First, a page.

Steep points, drop-offs to the main channel, and steep shorelines like those you find near dams are good areas to check. These summer fish, says Rambo, are usually schooled tight at depths of 17 to 25 feet, even if the water is a 100 feet deep where they are.
This is prime time for vertical jigging, Rambo adds, and his idea of heaven this time of year is a ridge of brush with 15 to 20 feet of water over it.
Most Important Tools
Curt Rambo says that a crappie fisherman’s most important tools are his jigs, his buoys, and his depthfinder. When he approaches a likely area for crappie, he turns off the big motor and moves in quietly with his trolling motor. Once he locates a school of fish, he marks it by dropping a buoy off to one side.
Don’t drop the buoy right on top of them or you’ll scare them off, Rambo emphasizes. He positions the boat directly over the fish and begins jigging by dropping the lure down to the bottom until the line goes slack.
Holding the rod tip near the water’s surface, he reels in line until it is taut, cranks the reel handle once or twice, then lifts the rod to about chest level before slowly lowering it. He keeps the line taut at all times.
A lot of times, he says, the crappie will take the jig on the fall, and you won’t feel a thing. The only clue you will get is slack line.
Keeping the line taut as you lower the lure will allow you to note slack line instantly so that you can set the hook. If the crappie are aggressive, you will feel the bump when they eat your jig, but they are not always so accommodating.
Pay Close Attention
It’s important to pay close attention to your line at all times if you don’t want to miss fish. Rambo can judge how far off the bottom the fish are by looking at his graph, so if he doesn’t get hooked up right away, he’ll start taking up line by cranking the reel handle once or twice before continuing to jig.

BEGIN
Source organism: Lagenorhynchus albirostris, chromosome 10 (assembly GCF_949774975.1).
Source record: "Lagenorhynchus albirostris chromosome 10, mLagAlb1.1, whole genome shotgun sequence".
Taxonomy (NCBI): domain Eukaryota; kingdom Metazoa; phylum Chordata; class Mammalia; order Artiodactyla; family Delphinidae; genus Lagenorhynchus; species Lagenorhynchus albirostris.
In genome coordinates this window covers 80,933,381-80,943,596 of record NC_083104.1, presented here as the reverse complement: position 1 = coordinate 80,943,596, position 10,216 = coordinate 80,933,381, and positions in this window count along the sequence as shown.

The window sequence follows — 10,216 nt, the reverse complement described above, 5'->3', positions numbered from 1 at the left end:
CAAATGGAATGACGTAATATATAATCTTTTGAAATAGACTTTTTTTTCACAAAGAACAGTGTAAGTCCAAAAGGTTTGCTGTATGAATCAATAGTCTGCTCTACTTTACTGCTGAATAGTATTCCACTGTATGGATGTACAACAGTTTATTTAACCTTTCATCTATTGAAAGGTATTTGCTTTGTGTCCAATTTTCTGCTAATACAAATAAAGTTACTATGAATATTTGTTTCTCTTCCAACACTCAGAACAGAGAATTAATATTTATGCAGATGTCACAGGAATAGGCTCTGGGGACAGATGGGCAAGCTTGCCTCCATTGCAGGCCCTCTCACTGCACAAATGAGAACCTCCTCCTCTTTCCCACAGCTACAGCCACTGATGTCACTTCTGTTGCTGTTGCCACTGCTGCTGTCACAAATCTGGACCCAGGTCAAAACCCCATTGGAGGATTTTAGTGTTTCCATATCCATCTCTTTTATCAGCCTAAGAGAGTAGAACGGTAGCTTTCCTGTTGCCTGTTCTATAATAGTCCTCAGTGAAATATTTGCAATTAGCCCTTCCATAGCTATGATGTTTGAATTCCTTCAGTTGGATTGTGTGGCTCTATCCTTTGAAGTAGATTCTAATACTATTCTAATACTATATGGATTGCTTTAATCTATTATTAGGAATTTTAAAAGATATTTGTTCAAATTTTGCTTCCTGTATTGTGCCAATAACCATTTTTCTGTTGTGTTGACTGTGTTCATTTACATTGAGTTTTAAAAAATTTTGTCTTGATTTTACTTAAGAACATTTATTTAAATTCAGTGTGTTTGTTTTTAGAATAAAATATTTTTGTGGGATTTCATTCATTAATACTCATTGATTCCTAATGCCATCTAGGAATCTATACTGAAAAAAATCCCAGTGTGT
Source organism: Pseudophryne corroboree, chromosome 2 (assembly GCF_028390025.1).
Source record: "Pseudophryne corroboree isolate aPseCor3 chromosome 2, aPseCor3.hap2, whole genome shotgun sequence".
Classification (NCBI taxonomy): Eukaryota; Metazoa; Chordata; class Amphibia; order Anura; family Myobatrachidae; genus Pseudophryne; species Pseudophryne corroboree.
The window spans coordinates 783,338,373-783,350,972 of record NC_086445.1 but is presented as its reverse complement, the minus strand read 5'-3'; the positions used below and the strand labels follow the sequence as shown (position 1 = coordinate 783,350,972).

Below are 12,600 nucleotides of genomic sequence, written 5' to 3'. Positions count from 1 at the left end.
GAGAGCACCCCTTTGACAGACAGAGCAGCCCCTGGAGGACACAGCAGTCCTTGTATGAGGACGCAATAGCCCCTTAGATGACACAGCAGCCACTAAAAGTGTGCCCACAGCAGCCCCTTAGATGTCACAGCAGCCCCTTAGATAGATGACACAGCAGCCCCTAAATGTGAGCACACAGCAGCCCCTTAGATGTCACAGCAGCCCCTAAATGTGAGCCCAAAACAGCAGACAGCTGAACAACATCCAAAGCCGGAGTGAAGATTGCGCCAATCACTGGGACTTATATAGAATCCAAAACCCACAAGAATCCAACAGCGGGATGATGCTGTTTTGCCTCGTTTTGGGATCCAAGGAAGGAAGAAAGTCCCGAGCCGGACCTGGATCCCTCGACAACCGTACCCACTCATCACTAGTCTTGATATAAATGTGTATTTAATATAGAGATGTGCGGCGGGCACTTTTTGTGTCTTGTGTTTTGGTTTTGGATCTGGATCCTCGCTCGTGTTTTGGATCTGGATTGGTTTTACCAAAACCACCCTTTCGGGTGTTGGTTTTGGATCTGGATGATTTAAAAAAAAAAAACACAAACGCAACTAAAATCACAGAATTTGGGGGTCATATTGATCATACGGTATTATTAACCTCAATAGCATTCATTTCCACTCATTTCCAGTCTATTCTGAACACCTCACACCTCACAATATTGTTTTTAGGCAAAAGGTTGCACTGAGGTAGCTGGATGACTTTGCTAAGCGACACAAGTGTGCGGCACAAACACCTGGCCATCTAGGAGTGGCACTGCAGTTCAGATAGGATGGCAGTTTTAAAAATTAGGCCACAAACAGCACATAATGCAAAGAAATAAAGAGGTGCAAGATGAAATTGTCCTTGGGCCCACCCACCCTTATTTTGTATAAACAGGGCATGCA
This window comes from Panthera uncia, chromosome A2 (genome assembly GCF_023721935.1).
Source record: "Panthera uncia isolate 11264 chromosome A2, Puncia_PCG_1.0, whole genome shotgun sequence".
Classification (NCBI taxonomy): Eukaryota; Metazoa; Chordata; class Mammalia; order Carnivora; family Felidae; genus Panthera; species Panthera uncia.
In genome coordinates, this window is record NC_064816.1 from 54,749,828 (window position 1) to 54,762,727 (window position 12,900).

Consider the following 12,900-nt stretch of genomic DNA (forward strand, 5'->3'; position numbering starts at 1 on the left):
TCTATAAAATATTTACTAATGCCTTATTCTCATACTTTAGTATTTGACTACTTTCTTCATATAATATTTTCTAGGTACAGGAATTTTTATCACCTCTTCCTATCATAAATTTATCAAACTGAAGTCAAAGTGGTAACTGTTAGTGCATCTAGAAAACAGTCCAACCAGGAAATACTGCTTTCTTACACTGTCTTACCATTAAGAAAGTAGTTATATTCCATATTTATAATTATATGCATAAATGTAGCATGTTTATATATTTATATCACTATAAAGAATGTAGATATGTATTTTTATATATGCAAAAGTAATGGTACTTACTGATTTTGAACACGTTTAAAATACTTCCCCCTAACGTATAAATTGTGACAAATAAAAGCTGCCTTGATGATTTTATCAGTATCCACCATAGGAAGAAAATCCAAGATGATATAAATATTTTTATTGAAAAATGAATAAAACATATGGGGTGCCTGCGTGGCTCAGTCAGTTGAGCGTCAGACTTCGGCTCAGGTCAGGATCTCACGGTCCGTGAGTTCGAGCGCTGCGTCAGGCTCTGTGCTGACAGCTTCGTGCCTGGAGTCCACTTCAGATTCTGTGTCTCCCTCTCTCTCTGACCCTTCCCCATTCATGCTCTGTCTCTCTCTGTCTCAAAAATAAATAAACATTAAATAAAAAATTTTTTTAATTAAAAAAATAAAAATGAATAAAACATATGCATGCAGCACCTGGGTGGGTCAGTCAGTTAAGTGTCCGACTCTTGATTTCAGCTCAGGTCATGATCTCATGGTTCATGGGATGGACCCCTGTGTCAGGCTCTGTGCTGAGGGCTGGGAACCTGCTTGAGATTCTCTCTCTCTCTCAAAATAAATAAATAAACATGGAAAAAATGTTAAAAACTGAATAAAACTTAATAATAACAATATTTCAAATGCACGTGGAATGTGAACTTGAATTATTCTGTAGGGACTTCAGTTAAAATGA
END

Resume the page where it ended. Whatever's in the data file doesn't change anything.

One of the advantages of trolling for crappie is that you are fishing while you are searching. Art Chamberlin, who guides for both bass and crappie, motors to a likely area then sets out four rods — two light-action 7.5 footers in the front, sticking straight out to the sides, and two light-action 6-footers in the back, pointing backwards but a little sideways.
Like Rambo, Chamberlin uses a lot of chartreuse Power Grubs. He rigs two jigs on each line, spaced about 2 feet apart. He’ll often start out trolling with two rods at one depth and two at another, which lets him cover a lot of territory until he discovers what the perfect depth is that day.
Since the jigs are up off the bottom, any bump on the line will be a fish. As a rule of thumb, Chamberlin starts out in deeper water in December (35 to 40 feet) and gradually moves in to 18 to 25 foot depths by March. But, regardless of the depth of the water he is fishing, he generally keeps the jigs running between 12 and 15 feet deep.Crappie stick around for a while, so once you find them, you can catch them in that area for quite a few days. If you find some one weekend, make sure you bring the kids back next time. They’ll have a blast.